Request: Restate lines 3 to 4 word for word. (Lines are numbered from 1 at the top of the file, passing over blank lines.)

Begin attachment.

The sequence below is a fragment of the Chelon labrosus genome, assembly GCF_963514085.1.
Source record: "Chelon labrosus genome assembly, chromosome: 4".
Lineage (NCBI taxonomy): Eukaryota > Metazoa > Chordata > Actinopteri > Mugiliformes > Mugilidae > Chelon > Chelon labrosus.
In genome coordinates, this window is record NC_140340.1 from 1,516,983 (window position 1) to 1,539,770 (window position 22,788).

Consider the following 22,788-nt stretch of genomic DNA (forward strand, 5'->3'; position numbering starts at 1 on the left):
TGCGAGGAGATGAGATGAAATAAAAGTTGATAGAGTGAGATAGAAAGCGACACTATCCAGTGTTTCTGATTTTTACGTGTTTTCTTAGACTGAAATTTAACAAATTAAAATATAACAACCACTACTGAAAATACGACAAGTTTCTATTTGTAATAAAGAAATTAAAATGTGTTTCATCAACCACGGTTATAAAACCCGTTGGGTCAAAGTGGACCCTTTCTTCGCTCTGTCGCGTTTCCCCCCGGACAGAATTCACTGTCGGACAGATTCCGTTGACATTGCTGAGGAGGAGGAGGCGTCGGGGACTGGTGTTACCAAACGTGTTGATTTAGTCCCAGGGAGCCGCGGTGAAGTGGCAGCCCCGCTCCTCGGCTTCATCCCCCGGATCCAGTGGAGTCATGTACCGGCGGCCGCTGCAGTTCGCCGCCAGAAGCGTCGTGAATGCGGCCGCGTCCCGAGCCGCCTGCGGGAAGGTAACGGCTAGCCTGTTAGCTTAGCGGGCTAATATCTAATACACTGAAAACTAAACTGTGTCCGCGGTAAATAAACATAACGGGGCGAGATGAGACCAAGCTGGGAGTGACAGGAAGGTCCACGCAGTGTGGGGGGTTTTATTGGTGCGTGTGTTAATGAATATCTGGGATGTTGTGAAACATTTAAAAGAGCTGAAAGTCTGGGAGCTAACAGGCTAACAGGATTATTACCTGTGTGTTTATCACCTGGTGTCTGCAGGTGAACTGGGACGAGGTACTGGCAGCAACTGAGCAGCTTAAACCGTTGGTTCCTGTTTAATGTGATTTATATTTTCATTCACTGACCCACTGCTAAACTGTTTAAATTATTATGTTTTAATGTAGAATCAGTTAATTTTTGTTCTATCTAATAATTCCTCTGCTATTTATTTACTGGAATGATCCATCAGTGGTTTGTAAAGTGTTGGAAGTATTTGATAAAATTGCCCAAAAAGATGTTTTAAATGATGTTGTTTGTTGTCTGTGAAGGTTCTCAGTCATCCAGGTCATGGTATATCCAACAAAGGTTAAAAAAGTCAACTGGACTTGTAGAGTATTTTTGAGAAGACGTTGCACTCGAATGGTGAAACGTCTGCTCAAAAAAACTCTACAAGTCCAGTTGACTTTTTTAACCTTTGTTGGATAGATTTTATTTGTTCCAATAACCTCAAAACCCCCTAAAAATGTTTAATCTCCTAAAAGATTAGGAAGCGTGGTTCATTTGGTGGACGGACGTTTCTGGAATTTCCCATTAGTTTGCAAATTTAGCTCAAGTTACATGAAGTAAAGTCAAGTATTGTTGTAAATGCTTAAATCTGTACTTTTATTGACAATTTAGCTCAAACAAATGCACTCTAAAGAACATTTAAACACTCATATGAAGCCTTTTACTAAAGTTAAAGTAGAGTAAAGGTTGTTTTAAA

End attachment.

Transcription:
Lineage (NCBI taxonomy): Eukaryota > Metazoa > Chordata > Actinopteri > Mugiliformes > Mugilidae > Chelon > Chelon labrosus.
In genome coordinates, this window is record NC_140340.1 from 1,516,983 (window position 1) to 1,539,770 (window position 22,788).